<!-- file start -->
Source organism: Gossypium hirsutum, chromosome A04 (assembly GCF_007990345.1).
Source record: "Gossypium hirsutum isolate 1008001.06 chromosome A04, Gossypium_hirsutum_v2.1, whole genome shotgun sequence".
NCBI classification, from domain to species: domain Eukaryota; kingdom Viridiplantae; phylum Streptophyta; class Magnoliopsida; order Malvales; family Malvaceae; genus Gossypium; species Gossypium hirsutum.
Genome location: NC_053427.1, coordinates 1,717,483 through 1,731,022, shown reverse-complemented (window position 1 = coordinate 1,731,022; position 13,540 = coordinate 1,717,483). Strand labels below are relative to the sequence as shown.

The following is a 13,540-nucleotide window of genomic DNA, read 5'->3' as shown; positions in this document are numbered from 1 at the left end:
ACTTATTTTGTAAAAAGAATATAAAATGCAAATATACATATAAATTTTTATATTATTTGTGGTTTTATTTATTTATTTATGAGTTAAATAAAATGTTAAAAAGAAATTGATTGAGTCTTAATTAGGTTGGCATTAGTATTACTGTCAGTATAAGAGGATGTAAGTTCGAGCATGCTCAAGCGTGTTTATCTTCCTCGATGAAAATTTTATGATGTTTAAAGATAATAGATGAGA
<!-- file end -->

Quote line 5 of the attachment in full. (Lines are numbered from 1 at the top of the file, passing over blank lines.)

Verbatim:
The following is a 13,540-nucleotide window of genomic DNA, read 5'->3' as shown; positions in this document are numbered from 1 at the left end: